In the 1800s, pioneers to the region found accumulations of salts, soluble minerals. Salt was mined in the dry lake bed. Canals built in 1901 by Charles R. Rockwood and George Chaffey Jr. to provide water to the area were filling with silt by 1904 and farmers were suffering. Three more canals were dug in 1905 to increase the flow of water to Imperial Valley. Heavy rains and an early El Nino in 1905 caused the Colorado River to flood, eroding Rockwood and Chaffey's canals, inundating the Salton area for 16 months, resulting in California's largest lake - 35 miles long and 15 miles wide. The surface of the Salton Sea is 227 feet below sea level.
The Salton Sea melds into the Santa Rosa Mountains
in the distance.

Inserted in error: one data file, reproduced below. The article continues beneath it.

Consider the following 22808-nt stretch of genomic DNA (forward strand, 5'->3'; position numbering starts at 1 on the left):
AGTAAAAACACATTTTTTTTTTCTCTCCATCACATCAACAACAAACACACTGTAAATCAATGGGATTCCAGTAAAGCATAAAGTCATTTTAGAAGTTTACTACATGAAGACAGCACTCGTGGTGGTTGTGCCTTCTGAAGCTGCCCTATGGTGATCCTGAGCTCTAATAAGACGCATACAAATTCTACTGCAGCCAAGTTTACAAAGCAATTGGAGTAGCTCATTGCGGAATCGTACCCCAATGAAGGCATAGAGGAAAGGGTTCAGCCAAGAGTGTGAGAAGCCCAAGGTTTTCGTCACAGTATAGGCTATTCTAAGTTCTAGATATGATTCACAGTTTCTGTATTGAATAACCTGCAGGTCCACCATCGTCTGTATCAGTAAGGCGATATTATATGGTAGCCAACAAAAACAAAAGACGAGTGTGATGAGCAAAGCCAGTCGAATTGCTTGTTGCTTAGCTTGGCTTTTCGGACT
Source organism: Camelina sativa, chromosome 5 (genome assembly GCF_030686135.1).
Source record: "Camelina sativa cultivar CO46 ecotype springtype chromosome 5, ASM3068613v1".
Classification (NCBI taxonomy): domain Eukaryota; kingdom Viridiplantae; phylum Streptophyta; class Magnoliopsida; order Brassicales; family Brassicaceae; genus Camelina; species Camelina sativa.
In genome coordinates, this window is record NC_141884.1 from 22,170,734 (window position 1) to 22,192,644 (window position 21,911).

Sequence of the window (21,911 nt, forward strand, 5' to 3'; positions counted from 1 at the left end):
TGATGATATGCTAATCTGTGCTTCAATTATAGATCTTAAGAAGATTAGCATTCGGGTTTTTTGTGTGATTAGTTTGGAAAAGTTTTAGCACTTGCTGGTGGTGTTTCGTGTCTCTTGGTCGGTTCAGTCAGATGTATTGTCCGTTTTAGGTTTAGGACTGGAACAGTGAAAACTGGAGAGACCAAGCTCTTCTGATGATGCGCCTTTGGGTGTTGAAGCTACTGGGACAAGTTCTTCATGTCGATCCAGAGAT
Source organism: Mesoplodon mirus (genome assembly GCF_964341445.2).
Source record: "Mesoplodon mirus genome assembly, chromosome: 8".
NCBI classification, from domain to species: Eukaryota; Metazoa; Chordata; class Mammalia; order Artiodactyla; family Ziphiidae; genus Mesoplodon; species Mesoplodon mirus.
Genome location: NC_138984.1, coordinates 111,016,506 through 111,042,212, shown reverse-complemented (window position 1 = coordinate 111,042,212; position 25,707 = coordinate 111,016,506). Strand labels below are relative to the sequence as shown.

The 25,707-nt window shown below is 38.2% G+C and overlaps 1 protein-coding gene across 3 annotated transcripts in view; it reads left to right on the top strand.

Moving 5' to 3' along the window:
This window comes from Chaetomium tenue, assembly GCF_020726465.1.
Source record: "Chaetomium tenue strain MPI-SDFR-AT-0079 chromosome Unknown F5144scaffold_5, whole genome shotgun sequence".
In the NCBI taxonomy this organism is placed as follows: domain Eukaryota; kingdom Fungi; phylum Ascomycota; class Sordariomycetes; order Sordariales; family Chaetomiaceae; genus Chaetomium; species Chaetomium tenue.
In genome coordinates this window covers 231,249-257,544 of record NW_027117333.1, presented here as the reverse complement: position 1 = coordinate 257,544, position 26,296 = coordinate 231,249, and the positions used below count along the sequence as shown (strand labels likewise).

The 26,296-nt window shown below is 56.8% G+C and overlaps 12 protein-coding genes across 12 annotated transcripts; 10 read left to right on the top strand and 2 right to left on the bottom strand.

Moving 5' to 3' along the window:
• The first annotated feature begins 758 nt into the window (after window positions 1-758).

in the distance.
Resorts were built along the shore line in the 1920s. During World War II, planes practicing water landings introduced barnacles to the Salton Sea.
By the 1950s, the Salton Sea was a very popular recreation area. State parks were built along the shoreline. And the crowds came, including Frank Sinatra, Dean Martin and the Rat Pack, Guy Lombardo raced speedboats. The Pointer Sisters and Beach Boys performed at the lake in the 1960s. According to locals, every day there was a party. I found this video on the CNN website that provides the latest developments on the Salton sea.
Salt along the southern shoreline
Eric and I see military jets and helicopters flying over the Salton Sea. We've been told that Navy pilots from the Naval Air Facility at El Centro fly over the Salton Sea so that they can add to their flight logs that they have flown below sea level.
The Salton Sea is becoming saltier. The Salton Sea Authority Web Site lists the lake's salinity level at 25% higher than ocean water.
Dead tilapia are found regularly on the beach.
The sand consists of barnacles & dead fish.